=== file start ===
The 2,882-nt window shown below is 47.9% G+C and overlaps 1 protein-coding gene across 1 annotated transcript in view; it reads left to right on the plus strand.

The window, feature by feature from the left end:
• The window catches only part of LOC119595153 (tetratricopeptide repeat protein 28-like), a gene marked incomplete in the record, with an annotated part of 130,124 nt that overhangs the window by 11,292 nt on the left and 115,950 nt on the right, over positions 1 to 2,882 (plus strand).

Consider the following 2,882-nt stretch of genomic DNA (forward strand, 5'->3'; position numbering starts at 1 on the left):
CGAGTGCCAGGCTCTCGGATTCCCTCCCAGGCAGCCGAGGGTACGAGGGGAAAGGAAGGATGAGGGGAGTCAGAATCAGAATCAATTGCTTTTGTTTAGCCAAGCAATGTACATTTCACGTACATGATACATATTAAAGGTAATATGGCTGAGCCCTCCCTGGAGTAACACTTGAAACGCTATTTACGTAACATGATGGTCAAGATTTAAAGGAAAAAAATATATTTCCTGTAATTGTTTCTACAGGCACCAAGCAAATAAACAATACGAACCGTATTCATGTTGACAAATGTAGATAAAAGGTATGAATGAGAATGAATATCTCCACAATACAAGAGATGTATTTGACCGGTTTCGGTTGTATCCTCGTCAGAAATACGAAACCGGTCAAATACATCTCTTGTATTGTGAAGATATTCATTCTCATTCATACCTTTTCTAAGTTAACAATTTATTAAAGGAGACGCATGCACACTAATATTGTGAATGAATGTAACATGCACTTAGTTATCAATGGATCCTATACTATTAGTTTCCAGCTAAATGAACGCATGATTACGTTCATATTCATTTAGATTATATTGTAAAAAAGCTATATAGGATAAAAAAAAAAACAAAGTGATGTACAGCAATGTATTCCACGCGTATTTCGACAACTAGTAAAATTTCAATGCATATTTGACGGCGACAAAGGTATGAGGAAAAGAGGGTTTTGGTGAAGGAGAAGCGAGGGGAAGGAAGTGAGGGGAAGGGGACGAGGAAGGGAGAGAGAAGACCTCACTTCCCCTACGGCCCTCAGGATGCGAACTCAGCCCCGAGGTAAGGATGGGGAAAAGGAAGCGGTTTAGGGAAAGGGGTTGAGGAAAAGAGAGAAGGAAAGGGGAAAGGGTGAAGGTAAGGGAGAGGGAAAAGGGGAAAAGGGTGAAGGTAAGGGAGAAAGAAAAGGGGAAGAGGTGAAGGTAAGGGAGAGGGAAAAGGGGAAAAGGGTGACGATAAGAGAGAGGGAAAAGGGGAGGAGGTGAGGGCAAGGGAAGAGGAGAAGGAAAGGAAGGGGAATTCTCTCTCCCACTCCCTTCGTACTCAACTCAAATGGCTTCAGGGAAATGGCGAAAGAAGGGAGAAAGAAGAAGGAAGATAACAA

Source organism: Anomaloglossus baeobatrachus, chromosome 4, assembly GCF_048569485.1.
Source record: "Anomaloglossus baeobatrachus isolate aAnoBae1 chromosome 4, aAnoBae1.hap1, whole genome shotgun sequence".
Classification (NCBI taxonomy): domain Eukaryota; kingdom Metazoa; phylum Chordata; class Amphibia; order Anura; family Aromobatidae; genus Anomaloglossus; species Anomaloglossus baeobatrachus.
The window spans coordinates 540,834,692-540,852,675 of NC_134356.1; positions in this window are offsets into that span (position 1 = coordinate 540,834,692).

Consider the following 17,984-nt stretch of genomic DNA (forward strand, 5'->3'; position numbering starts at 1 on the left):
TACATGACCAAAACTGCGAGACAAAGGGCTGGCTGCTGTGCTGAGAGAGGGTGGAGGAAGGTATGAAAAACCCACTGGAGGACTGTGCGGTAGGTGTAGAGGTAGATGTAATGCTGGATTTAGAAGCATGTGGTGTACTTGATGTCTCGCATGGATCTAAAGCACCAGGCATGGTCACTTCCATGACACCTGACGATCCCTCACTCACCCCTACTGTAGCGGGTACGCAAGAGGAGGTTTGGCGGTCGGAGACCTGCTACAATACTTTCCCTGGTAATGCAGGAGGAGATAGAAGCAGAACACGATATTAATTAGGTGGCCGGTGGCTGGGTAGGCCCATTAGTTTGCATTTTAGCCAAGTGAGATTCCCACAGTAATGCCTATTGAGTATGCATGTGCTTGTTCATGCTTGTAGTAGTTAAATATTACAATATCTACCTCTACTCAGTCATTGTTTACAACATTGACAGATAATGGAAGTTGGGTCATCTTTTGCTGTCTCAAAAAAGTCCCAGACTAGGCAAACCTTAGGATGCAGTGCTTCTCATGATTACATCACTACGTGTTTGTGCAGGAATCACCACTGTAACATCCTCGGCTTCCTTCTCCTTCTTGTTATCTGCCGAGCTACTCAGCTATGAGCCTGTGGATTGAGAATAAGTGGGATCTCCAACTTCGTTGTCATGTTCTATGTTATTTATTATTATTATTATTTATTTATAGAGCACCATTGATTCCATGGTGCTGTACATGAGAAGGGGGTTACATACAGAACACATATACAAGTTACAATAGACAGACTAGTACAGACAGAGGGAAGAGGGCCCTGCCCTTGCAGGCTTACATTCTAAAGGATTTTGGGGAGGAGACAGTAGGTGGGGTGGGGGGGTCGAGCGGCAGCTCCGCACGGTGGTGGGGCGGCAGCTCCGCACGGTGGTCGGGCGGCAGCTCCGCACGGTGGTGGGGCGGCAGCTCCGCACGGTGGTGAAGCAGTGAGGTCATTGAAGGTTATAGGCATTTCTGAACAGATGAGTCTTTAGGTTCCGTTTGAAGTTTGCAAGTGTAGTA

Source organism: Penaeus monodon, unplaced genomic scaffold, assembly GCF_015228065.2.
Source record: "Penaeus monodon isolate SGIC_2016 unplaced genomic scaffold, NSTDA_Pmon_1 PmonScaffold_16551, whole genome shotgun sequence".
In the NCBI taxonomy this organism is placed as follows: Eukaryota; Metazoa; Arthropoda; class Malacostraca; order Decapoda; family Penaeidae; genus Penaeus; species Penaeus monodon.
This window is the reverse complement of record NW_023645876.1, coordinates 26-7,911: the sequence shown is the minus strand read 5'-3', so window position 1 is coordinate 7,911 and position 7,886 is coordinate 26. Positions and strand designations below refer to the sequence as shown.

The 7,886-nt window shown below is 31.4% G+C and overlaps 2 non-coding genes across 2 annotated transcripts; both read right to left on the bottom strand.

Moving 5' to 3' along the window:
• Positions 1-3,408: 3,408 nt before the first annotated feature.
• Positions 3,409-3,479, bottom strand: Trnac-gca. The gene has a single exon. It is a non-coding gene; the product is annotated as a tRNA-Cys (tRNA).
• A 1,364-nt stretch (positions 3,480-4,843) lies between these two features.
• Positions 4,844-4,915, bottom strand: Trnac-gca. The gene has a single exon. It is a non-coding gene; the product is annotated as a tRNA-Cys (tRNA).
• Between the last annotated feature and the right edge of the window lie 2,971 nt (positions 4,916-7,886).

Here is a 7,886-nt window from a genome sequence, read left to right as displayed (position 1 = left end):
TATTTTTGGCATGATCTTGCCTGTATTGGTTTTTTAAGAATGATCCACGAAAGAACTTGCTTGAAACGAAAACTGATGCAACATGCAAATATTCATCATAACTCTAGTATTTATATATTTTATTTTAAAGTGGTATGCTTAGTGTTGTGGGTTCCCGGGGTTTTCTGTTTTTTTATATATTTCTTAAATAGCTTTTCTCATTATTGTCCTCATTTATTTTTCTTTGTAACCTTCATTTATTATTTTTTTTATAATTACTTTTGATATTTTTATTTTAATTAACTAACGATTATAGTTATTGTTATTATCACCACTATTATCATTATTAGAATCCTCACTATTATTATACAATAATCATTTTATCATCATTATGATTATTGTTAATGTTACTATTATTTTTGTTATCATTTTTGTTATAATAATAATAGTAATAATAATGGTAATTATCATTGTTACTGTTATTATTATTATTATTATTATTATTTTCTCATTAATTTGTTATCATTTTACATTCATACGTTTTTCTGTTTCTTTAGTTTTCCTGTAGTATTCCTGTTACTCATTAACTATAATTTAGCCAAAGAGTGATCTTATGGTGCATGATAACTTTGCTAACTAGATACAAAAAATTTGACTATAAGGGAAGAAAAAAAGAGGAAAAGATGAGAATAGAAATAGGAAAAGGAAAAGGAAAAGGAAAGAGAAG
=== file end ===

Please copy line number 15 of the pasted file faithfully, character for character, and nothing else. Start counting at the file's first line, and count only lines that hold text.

This window is the reverse complement of record NW_023645876.1, coordinates 26-7,911: the sequence shown is the minus strand read 5'-3', so window position 1 is coordinate 7,911 and position 7,886 is coordinate 26. Positions and strand designations below refer to the sequence as shown.